Chief Deputy Attorney General of Arizona Dan Barr: "The most valuable lesson Justice O’Connor taught me as a young lawyer was that to be an effective advocate, you had to be able to disagree without being disagreeable. While I haven’t always succeeded at that, it is a goal we all should strive for."
Arizona Court of Appeals and Supreme Court: "The passing of Justice Sandra Day O’Connor is a huge loss for the legal profession, judicial branch, and the State of Arizona," the courts said in a joint statement. "Justice O’Connor’s legacy as a jurist and Arizonan who worked tirelessly to improve our community and our justice system is truly an inspiration to all."
U.S. Supreme Court Justice Neil Gorsuch fondly recalled his time spent working with O’Connor in Arizona. “I cherish the time I was able to spend with and learning from her — from the days I spent clerking for her friend Byron White 30 years ago, to the days we spent in Phoenix together as judges decades later poring over revisions to the federal rules of procedure,” Gorsuch wrote.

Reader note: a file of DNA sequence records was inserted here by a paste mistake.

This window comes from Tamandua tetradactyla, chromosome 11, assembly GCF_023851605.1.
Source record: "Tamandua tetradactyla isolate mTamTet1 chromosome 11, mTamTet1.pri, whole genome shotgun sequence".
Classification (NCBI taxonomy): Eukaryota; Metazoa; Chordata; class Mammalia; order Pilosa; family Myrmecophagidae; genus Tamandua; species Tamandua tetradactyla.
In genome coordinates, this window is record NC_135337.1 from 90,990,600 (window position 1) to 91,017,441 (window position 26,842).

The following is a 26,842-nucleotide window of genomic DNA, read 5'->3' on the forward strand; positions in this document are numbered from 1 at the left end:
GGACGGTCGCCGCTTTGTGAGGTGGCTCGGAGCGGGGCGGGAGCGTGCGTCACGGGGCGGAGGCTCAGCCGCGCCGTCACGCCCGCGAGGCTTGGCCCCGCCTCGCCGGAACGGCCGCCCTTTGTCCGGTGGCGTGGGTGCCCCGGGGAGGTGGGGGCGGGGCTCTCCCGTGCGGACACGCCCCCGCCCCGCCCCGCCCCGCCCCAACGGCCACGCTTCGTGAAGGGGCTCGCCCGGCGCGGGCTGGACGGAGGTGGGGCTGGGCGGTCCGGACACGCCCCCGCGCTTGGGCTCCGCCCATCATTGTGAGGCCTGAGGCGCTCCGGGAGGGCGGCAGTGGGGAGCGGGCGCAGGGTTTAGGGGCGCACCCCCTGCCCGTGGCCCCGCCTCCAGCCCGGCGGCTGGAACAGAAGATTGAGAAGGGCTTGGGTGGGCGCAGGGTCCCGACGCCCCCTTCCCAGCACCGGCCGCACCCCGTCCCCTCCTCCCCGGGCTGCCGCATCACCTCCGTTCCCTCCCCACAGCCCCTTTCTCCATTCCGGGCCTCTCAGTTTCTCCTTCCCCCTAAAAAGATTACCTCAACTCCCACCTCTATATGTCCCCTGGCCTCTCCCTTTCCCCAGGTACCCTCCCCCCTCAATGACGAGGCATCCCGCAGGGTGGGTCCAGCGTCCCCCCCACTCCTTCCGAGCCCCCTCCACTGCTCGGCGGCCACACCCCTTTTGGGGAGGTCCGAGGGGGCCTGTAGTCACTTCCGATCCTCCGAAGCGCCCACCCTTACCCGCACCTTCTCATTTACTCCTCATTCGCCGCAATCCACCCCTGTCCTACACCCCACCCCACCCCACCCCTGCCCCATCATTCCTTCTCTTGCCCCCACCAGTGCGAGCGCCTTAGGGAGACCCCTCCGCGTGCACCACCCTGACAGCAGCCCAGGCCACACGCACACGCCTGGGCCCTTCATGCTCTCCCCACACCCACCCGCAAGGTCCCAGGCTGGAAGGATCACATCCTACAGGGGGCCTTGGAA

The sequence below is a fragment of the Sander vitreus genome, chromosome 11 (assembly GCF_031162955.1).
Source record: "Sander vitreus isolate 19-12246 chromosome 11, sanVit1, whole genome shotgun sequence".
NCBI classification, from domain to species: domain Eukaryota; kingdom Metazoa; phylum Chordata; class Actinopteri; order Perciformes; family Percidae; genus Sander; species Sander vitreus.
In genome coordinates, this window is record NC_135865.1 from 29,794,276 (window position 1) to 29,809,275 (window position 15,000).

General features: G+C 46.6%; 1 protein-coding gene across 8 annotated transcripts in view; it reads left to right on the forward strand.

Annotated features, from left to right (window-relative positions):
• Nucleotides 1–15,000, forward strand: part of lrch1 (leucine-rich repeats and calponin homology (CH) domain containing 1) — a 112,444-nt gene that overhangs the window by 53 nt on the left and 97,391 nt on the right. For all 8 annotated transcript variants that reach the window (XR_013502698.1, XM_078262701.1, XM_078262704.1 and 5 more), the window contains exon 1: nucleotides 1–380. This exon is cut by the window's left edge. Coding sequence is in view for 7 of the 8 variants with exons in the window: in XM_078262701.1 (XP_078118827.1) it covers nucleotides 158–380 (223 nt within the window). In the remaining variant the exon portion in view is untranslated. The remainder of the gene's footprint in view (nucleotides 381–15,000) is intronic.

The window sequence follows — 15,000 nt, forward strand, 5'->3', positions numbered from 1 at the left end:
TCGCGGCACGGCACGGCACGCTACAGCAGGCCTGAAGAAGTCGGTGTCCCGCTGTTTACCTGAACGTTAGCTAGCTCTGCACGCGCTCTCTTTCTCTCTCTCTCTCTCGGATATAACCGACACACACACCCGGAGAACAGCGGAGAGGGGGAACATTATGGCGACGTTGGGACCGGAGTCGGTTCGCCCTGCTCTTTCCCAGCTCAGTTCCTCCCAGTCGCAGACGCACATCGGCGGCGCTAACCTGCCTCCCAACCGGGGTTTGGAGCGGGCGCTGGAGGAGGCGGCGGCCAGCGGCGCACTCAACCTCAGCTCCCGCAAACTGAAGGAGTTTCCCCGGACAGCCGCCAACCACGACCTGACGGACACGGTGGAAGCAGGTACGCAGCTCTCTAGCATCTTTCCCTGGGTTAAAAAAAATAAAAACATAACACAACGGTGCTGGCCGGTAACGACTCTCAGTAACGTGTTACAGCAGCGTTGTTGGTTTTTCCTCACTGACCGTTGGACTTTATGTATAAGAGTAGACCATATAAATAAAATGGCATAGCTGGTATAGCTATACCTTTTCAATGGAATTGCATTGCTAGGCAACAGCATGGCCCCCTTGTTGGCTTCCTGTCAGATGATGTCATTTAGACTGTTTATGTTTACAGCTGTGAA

Elena Kagan, a liberal U.S. Supreme Court Justice: “I remember the day Justice O’Connor was nominated to the Court as though it just happened … I couldn’t have known then how momentous and inspirational that new nominee’s tenure on the Court would turn out to be,” describing O’Connor as “hugely influential.”
“As a colleague, Sandra always was interested in what others thought about law or other topics. And she was fun. The lunchroom would light up when she walked in,” wrote retired Justice Stephen Breyer. “She was a natural leader.”
David Duncan, retired U.S. Magistrate judge, District of Arizona: "For Arizona, she was our past and our future. She grew up on a cattle ranch in Duncan and never forgot that she was a cowgirl, but she grew up to be one of the most brilliant jurists ever and a role model for women, judges and all people across the world."
Republic reporters Mary Jo Pitzl, Laura Gersony, Taylor Seely and Jimmy Jenkins contributed to this article.
This article originally appeared on Arizona Republic: Sandra Day O'Connor's life remembered by Arizona lawmakers